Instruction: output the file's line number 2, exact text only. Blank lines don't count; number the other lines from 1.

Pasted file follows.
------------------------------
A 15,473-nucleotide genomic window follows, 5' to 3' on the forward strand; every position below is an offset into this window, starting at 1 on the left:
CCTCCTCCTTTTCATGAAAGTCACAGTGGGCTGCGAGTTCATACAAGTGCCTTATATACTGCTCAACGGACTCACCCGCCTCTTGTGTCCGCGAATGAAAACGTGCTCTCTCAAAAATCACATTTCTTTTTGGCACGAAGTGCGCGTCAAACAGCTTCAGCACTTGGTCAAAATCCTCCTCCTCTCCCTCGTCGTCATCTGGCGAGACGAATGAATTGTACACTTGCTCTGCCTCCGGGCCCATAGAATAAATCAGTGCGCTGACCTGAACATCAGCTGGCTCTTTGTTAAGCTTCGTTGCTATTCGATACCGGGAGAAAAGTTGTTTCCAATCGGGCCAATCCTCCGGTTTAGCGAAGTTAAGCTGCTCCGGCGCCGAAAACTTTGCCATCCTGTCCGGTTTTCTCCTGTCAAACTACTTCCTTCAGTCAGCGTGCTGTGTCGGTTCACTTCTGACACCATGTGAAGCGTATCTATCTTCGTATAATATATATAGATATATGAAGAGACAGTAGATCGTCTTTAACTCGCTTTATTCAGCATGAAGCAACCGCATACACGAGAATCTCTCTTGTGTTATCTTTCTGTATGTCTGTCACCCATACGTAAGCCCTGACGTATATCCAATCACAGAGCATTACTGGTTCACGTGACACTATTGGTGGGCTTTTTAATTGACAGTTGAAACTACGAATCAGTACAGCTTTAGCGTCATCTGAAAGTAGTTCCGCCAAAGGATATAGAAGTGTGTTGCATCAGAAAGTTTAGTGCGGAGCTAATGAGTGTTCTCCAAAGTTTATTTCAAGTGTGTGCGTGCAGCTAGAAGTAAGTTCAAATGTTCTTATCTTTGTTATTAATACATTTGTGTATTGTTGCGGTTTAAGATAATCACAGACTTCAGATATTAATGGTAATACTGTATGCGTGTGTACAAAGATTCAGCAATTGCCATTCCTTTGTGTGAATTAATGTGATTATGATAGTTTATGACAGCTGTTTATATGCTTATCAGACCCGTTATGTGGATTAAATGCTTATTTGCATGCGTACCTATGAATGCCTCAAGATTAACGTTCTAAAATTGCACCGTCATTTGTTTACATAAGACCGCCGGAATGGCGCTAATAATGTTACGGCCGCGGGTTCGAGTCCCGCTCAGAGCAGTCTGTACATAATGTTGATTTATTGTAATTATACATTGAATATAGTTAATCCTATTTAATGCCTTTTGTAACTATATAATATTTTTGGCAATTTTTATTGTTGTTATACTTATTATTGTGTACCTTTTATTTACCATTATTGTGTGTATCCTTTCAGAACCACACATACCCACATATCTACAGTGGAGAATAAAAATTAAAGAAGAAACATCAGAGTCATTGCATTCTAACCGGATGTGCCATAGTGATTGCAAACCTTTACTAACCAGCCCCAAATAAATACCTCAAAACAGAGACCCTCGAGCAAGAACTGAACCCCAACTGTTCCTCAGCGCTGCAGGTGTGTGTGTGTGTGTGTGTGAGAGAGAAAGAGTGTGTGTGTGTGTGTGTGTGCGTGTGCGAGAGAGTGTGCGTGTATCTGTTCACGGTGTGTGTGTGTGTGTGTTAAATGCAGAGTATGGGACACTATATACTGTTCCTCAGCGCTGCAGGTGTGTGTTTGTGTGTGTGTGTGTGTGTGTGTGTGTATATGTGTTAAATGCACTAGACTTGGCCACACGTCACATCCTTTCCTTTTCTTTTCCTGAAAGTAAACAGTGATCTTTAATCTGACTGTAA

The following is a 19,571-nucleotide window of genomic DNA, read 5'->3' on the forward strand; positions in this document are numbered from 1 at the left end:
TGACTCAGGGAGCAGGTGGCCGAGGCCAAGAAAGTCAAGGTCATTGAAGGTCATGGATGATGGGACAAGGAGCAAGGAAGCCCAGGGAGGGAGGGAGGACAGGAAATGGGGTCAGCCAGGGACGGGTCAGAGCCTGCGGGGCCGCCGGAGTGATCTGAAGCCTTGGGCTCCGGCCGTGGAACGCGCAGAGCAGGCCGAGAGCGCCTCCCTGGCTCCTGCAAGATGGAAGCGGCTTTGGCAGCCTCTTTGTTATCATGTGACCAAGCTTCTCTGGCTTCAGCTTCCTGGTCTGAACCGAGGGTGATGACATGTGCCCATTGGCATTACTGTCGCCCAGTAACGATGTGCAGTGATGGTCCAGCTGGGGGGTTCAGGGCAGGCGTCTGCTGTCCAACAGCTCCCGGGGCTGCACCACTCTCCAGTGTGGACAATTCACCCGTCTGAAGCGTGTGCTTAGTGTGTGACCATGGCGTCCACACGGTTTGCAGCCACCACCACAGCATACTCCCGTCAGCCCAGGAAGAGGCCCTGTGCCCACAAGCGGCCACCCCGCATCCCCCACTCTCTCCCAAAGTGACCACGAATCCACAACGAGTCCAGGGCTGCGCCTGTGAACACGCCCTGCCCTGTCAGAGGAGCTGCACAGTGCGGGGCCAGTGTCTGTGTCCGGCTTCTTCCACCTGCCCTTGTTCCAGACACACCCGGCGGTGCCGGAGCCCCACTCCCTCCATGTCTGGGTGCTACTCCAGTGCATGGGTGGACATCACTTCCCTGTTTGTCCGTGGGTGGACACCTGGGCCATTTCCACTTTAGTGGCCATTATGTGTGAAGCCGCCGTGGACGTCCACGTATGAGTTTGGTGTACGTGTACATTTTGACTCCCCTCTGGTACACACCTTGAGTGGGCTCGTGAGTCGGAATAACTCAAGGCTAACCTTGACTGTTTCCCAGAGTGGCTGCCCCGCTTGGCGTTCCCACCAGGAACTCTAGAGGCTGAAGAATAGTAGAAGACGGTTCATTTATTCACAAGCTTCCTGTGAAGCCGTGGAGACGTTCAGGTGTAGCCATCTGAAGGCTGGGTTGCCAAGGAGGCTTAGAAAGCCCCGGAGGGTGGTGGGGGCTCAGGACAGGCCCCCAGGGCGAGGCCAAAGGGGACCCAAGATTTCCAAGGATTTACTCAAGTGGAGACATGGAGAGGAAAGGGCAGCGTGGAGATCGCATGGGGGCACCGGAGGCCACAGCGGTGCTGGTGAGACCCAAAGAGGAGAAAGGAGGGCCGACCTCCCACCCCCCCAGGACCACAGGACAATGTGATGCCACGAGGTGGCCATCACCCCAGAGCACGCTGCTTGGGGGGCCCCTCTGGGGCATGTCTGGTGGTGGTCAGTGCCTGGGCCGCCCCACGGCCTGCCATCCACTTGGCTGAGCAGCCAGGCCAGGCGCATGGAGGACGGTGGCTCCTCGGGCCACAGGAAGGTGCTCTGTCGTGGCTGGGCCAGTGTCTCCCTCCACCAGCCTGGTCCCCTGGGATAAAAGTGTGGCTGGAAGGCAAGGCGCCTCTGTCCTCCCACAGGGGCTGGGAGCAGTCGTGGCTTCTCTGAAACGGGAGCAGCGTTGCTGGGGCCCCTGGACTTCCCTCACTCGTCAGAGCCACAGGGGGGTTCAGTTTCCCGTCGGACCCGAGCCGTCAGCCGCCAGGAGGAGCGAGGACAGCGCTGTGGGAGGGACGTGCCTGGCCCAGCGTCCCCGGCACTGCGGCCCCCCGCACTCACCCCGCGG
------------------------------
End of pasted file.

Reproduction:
CCTCCTCCTTTTCATGAAAGTCACAGTGGGCTGCGAGTTCATACAAGTGCCTTATATACTGCTCAACGGACTCACCCGCCTCTTGTGTCCGCGAATGAAAACGTGCTCTCTCAAAAATCACATTTCTTTTTGGCACGAAGTGCGCGTCAAACAGCTTCAGCACTTGGTCAAAATCCTCCTCCTCTCCCTCGTCGTCATCTGGCGAGACGAATGAATTGTACACTTGCTCTGCCTCCGGGCCCATAGAATAAATCAGTGCGCTGACCTGAACATCAGCTGGCTCTTTGTTAAGCTTCGTTGCTATTCGATACCGGGAGAAAAGTTGTTTCCAATCGGGCCAATCCTCCGGTTTAGCGAAGTTAAGCTGCTCCGGCGCCGAAAACTTTGCCATCCTGTCCGGTTTTCTCCTGTCAAACTACTTCCTTCAGTCAGCGTGCTGTGTCGGTTCACTTCTGACACCATGTGAAGCGTATCTATCTTCGTATAATATATATAGATATATGAAGAGACAGTAGATCGTCTTTAACTCGCTTTATTCAGCATGAAGCAACCGCATACACGAGAATCTCTCTTGTGTTATCTTTCTGTATGTCTGTCACCCATACGTAAGCCCTGACGTATATCCAATCACAGAGCATTACTGGTTCACGTGACACTATTGGTGGGCTTTTTAATTGACAGTTGAAACTACGAATCAGTACAGCTTTAGCGTCATCTGAAAGTAGTTCCGCCAAAGGATATAGAAGTGTGTTGCATCAGAAAGTTTAGTGCGGAGCTAATGAGTGTTCTCCAAAGTTTATTTCAAGTGTGTGCGTGCAGCTAGAAGTAAGTTCAAATGTTCTTATCTTTGTTATTAATACATTTGTGTATTGTTGCGGTTTAAGATAATCACAGACTTCAGATATTAATGGTAATACTGTATGCGTGTGTACAAAGATTCAGCAATTGCCATTCCTTTGTGTGAATTAATGTGATTATGATAGTTTATGACAGCTGTTTATATGCTTATCAGACCCGTTATGTGGATTAAATGCTTATTTGCATGCGTACCTATGAATGCCTCAAGATTAACGTTCTAAAATTGCACCGTCATTTGTTTACATAAGACCGCCGGAATGGCGCTAATAATGTTACGGCCGCGGGTTCGAGTCCCGCTCAGAGCAGTCTGTACATAATGTTGATTTATTGTAATTATACATTGAATATAGTTAATCCTATTTAATGCCTTTTGTAACTATATAATATTTTTGGCAATTTTTATTGTTGTTATACTTATTATTGTGTACCTTTTATTTACCATTATTGTGTGTATCCTTTCAGAACCACACATACCCACATATCTACAGTGGAGAATAAAAATTAAAGAAGAAACATCAGAGTCATTGCATTCTAACCGGATGTGCCATAGTGATTGCAAACCTTTACTAACCAGCCCCAAATAAATACCTCAAAACAGAGACCCTCGAGCAAGAACTGAACCCCAACTGTTCCTCAGCGCTGCAGGTGTGTGTGTGTGTGTGTGTGAGAGAGAAAGAGTGTGTGTGTGTGTGTGTGTGCGTGTGCGAGAGAGTGTGCGTGTATCTGTTCACGGTGTGTGTGTGTGTGTGTTAAATGCAGAGTATGGGACACTATATACTGTTCCTCAGCGCTGCAGGTGTGTGTTTGTGTGTGTGTGTGTGTGTGTGTGTGTATATGTGTTAAATGCACTAGACTTGGCCACACGTCACATCCTTTCCTTTTCTTTTCCTGAAAGTAAACAGTGATCTTTAATCTGACTGTAA